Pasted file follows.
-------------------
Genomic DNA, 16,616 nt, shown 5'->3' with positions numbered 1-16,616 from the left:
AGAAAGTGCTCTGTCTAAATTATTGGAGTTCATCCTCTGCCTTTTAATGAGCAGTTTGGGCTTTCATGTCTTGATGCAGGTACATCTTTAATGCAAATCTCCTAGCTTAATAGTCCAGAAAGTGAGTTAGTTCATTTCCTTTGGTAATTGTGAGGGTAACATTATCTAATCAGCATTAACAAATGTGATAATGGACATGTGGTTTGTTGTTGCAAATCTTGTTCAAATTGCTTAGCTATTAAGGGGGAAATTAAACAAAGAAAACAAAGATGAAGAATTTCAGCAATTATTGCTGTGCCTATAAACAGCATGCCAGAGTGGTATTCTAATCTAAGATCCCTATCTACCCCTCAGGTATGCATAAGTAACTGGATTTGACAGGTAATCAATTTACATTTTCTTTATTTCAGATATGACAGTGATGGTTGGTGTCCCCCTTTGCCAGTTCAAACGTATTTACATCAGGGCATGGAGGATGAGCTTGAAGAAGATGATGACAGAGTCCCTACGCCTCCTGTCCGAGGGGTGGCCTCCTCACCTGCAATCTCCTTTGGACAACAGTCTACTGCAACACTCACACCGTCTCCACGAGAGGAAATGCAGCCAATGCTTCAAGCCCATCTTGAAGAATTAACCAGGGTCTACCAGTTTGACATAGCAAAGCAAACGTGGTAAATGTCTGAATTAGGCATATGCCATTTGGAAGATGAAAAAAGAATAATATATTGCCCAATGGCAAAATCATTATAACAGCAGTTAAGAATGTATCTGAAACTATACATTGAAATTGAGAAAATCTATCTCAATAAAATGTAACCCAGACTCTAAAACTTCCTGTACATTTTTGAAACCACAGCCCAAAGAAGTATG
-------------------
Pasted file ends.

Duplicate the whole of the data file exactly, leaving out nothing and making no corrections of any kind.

Genomic DNA, 16,616 nt, shown 5'->3' with positions numbered 1-16,616 from the left:
AGAAAGTGCTCTGTCTAAATTATTGGAGTTCATCCTCTGCCTTTTAATGAGCAGTTTGGGCTTTCATGTCTTGATGCAGGTACATCTTTAATGCAAATCTCCTAGCTTAATAGTCCAGAAAGTGAGTTAGTTCATTTCCTTTGGTAATTGTGAGGGTAACATTATCTAATCAGCATTAACAAATGTGATAATGGACATGTGGTTTGTTGTTGCAAATCTTGTTCAAATTGCTTAGCTATTAAGGGGGAAATTAAACAAAGAAAACAAAGATGAAGAATTTCAGCAATTATTGCTGTGCCTATAAACAGCATGCCAGAGTGGTATTCTAATCTAAGATCCCTATCTACCCCTCAGGTATGCATAAGTAACTGGATTTGACAGGTAATCAATTTACATTTTCTTTATTTCAGATATGACAGTGATGGTTGGTGTCCCCCTTTGCCAGTTCAAACGTATTTACATCAGGGCATGGAGGATGAGCTTGAAGAAGATGATGACAGAGTCCCTACGCCTCCTGTCCGAGGGGTGGCCTCCTCACCTGCAATCTCCTTTGGACAACAGTCTACTGCAACACTCACACCGTCTCCACGAGAGGAAATGCAGCCAATGCTTCAAGCCCATCTTGAAGAATTAACCAGGGTCTACCAGTTTGACATAGCAAAGCAAACGTGGTAAATGTCTGAATTAGGCATATGCCATTTGGAAGATGAAAAAAGAATAATATATTGCCCAATGGCAAAATCATTATAACAGCAGTTAAGAATGTATCTGAAACTATACATTGAAATTGAGAAAATCTATCTCAATAAAATGTAACCCAGACTCTAAAACTTCCTGTACATTTTTGAAACCACAGCCCAAAGAAGTATG